Sanaa Laathan in Alien vs Predator.  I would totally have her babies.  Yes you heard that right.

Sanaa Laathan in Alien vs Predator. I would totally have her babies. Yes you heard that right.

3. More colour, especially people.  One thing that I’ve really been getting tired of is the white knight syndrome.  Not the theoretical aspect of the white knight where someone steps up and becomes the hero, but the fact that the one who becomes the hero happens to be a white dude who knows exactly the thing that’s needed to save everyone.  One reason why I’m looking forward to Pacific Rim and seeing Idris Elba as the lead actor.  We’ve been living in a ‘post racial society’ for several decades now, you’d think that we could have a black guy as the lead in a science fiction series more than just a couple of times.  To date, one of the best known roles that falls into that happens to be Benjamin Sisko of Deep Space Nine.  Sadly, for everything else, we’ve had massive amounts of white washing all over the place.  Hitchhiker’s Guide To The Galaxy is a prime example, where Trillian is described in the book as being vaguely Arabic.  And we get Zooey Deschanel in the movie adaptation, who is so far from being Arabic, it isn’t even vague, it’s none existent.  When people of colour are placed in science fiction roles, stories become a lot more rich than we’ve seen before.  And that doubles down when a woman is placed in that position.  We need to mix it up more, because this continual display of white dudes in science fiction is only leading me to believe that we won’t have any people of colour in the future.  Which is just sad.  Maybe J.J. Abrams should consider doing a reboot of Deep Space Nine.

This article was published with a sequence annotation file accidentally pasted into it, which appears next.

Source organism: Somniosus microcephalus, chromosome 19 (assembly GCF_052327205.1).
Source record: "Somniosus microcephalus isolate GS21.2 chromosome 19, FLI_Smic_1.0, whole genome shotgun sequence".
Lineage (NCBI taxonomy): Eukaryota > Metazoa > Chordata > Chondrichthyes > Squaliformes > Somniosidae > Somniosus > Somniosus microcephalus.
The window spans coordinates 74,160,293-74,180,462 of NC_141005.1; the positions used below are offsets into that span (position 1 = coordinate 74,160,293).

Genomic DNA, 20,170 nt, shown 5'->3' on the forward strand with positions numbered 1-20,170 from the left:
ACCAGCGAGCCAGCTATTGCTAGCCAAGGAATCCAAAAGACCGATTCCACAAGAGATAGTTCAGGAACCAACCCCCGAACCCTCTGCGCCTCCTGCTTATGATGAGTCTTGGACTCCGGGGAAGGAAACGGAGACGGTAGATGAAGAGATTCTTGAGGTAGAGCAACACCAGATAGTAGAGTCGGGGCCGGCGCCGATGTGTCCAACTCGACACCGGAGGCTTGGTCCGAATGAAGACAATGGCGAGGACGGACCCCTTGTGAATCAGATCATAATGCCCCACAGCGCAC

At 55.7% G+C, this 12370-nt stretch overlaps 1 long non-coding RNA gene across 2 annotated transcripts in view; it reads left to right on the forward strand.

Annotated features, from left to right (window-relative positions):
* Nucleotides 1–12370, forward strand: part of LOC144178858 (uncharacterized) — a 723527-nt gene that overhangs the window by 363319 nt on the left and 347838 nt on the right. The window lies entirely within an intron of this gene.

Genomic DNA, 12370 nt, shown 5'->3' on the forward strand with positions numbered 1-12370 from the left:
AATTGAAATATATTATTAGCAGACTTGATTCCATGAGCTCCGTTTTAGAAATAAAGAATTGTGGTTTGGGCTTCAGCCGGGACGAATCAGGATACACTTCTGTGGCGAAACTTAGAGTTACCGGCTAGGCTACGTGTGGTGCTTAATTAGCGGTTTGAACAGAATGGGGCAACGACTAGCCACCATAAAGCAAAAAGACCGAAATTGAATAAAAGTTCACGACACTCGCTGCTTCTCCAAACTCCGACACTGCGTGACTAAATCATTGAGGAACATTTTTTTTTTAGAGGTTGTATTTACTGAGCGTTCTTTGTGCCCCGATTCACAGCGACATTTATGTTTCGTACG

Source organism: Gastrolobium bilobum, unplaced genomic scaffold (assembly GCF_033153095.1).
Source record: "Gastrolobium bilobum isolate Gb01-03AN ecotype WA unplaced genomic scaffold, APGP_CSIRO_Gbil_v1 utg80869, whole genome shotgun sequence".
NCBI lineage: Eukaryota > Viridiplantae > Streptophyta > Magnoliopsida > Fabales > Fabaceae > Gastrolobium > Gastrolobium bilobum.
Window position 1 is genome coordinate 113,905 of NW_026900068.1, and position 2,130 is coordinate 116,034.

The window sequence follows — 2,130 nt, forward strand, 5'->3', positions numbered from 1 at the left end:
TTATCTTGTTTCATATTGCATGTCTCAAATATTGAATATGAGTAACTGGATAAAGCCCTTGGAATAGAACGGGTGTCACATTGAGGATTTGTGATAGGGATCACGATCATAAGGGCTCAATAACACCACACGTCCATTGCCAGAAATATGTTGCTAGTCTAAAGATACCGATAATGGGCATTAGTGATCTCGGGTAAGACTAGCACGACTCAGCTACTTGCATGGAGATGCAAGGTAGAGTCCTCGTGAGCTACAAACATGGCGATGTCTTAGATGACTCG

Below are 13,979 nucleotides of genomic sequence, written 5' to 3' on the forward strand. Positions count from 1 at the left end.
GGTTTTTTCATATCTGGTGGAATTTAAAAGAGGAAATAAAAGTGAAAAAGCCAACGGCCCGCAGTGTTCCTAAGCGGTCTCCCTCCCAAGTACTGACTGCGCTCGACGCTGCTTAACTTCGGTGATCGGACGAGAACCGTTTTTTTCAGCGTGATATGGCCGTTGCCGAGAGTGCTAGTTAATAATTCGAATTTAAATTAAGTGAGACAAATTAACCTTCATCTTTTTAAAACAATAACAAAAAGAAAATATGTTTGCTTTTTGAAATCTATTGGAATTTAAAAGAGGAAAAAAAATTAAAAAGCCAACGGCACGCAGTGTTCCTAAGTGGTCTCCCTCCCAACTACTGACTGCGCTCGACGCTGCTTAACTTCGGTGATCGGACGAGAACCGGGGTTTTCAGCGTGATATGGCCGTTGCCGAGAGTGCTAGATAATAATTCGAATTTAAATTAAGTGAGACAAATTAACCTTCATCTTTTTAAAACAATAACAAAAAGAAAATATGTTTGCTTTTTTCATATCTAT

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3 Comments

Posted by on January 2, 2013 in Fun, randomness

 

Tags: , , , , , ,

3 responses to “3 things sci fi needs to stop doing

  1. Tom Elias

    January 3, 2013 at 12:36 am

    I completely agree with this list. I’ve attempted in my writing to be more broad, ethnically speaking, since as an SF writer, the future can only be more tolerant and blended. At least that’s how it looks from my window. Great post!

     
  2. Tim

    January 3, 2013 at 9:53 am

    I find the same can be said for historical or even fantasy fiction. History is not a case of a large number of white people and then suddenly brown skinned people appeared. Adding more people of colour into a story, without making those people stark stereotypes, adds a lot of richness to the overall story.

     
  3. Tom Elias

    January 3, 2013 at 10:15 am

    Well put, Tim. This and some other feedback gave me an idea for a post…